From Hurricane Katrina and the south Asian tsunami to human-induced atrocities, terrorist attacks and the looming effects of climate change, the world is assailed by both natural and unnatural hazards and disasters. These expose not only human vulnerability - particularly that of the poorest, who are least able to respond and adapt - but also the profound worldwide environmental injustices that result from the geographical distribution of risks, hazards and disasters.
This collection of essays, from one of the most renowned and experienced experts, provides a timely assessment of these critical themes. Presenting the top selections from Susan L. Cutter's thirty years of scholarship on hazards, vulnerability and environmental justice, the volume tackles issues such as nuclear and toxic hazards, risk assessment, communication and planning, and societal responses. Cutter maps out the terrain and draws out the salient themes with a fresh, powerful introduction written in the wake of her work in the aftermath of Katrina.
This essential collection is ideal for professionals, researchers, academics and students working on hazards, risk, disasters and environmental justice across a range of disciplines.
Table of Contents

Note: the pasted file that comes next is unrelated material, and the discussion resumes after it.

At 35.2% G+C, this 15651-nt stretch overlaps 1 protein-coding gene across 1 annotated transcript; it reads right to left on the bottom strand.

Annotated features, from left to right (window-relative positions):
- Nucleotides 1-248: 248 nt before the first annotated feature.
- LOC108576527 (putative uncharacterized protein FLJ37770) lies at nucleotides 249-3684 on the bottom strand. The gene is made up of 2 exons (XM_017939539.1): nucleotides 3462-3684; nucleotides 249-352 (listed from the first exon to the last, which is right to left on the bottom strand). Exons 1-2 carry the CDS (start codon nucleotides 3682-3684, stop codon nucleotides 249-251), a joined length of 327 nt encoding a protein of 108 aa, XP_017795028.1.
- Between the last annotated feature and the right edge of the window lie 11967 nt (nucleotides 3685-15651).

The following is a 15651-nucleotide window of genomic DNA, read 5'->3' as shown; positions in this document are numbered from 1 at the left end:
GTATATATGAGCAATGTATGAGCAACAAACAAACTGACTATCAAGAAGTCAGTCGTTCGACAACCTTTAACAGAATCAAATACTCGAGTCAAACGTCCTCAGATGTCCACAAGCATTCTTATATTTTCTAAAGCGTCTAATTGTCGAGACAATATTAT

Part I: Old, New, and Familiar Hazards * The Changing Landscape of Fear * Chemical Hazards in Urban America * Fleeing from Harm: International Trends in Evacuations from Chemical Accidents * Ecocide in Babylonia * The Forgotten Casualties: Women, Children and Environmental Change * Part II: Vulnerability to Threats * Vulnerability to Environmental Hazards * Revealing the Vulnerability of People and Places: A Case Study of Georgetown County, South Carolina * Social Vulnerability to Environmental Hazards * The Science of Vulnerability and the Vulnerability of Science * Part III: Societal Responses to Threats * Societal Responses to Environmental Hazards * Risk Cognition and the Public: The Case of Three Mile Island * En-gendered Fears: Femininity and Technological Risk Perception * Evacuation Behaviour and Three Mile Island * Crying Wolf: Repeat Responses to Hurricane Evacuation Orders * Public Orders and Personal Opinions: Household Strategies for Hurricane Risk Assessment * Part IV: Environmental Justice * Race, Class and Environmental Justice * Issues in Environmental Justice Research * The Role of Geographic Scale in Monitoring Environmental Justice * Setting Environmental Justice in Space and Place: Acute and Chronic Airborne Toxic Releases in the Southeastern United States * Using Relative Risk Indicators to Disclose Toxic Hazard Information to Communities * Dumping in Dixie Revisited: The Evolution of Environmental Injustices in South Carolina * Part V: From Theory to Practice * Emergency Preparedness and Planning for Nuclear Power Plant Accidents * Airborne Toxic Releases: Are Communities Prepared? * Geographers and Nuclear War: Why We Lack Influence on Public Policy * Emerging Hurricane Evacuation Issues: Hurricane Floyd and South Carolina * GIScience, Disasters and Emergency Management